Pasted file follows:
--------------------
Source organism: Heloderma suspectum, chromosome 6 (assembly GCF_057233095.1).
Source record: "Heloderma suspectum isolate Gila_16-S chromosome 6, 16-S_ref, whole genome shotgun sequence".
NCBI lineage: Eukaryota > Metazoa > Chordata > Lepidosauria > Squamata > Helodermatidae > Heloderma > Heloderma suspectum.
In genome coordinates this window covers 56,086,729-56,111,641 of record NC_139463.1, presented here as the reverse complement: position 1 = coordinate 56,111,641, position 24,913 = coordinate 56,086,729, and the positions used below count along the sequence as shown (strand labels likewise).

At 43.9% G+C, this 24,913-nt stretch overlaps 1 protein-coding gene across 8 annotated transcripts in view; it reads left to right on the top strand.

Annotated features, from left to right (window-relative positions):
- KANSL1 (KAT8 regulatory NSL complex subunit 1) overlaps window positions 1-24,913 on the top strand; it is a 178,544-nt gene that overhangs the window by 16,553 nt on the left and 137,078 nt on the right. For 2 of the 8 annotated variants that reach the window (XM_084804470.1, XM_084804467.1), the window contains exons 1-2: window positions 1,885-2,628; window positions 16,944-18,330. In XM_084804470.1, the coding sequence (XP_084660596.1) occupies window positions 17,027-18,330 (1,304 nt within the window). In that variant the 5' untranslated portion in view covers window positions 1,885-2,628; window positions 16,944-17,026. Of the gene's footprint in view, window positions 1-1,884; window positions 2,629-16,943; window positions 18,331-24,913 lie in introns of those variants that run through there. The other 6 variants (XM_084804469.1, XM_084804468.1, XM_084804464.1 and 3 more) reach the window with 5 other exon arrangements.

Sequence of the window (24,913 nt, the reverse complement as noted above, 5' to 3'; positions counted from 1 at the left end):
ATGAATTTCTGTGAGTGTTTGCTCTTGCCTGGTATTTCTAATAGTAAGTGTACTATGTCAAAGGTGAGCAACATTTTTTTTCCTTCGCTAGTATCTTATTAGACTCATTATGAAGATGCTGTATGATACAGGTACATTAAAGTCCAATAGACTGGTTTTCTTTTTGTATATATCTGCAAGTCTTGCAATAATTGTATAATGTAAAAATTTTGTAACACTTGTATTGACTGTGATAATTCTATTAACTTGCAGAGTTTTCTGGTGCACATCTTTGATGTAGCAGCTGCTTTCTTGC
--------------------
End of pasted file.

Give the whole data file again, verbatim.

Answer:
Source organism: Heloderma suspectum, chromosome 6 (assembly GCF_057233095.1).
Source record: "Heloderma suspectum isolate Gila_16-S chromosome 6, 16-S_ref, whole genome shotgun sequence".
NCBI lineage: Eukaryota > Metazoa > Chordata > Lepidosauria > Squamata > Helodermatidae > Heloderma > Heloderma suspectum.
In genome coordinates this window covers 56,086,729-56,111,641 of record NC_139463.1, presented here as the reverse complement: position 1 = coordinate 56,111,641, position 24,913 = coordinate 56,086,729, and the positions used below count along the sequence as shown (strand labels likewise).

At 43.9% G+C, this 24,913-nt stretch overlaps 1 protein-coding gene across 8 annotated transcripts in view; it reads left to right on the top strand.

Annotated features, from left to right (window-relative positions):
- KANSL1 (KAT8 regulatory NSL complex subunit 1) overlaps window positions 1-24,913 on the top strand; it is a 178,544-nt gene that overhangs the window by 16,553 nt on the left and 137,078 nt on the right. For 2 of the 8 annotated variants that reach the window (XM_084804470.1, XM_084804467.1), the window contains exons 1-2: window positions 1,885-2,628; window positions 16,944-18,330. In XM_084804470.1, the coding sequence (XP_084660596.1) occupies window positions 17,027-18,330 (1,304 nt within the window). In that variant the 5' untranslated portion in view covers window positions 1,885-2,628; window positions 16,944-17,026. Of the gene's footprint in view, window positions 1-1,884; window positions 2,629-16,943; window positions 18,331-24,913 lie in introns of those variants that run through there. The other 6 variants (XM_084804469.1, XM_084804468.1, XM_084804464.1 and 3 more) reach the window with 5 other exon arrangements.

Sequence of the window (24,913 nt, the reverse complement as noted above, 5' to 3'; positions counted from 1 at the left end):
ATGAATTTCTGTGAGTGTTTGCTCTTGCCTGGTATTTCTAATAGTAAGTGTACTATGTCAAAGGTGAGCAACATTTTTTTTCCTTCGCTAGTATCTTATTAGACTCATTATGAAGATGCTGTATGATACAGGTACATTAAAGTCCAATAGACTGGTTTTCTTTTTGTATATATCTGCAAGTCTTGCAATAATTGTATAATGTAAAAATTTTGTAACACTTGTATTGACTGTGATAATTCTATTAACTTGCAGAGTTTTCTGGTGCACATCTTTGATGTAGCAGCTGCTTTCTTGC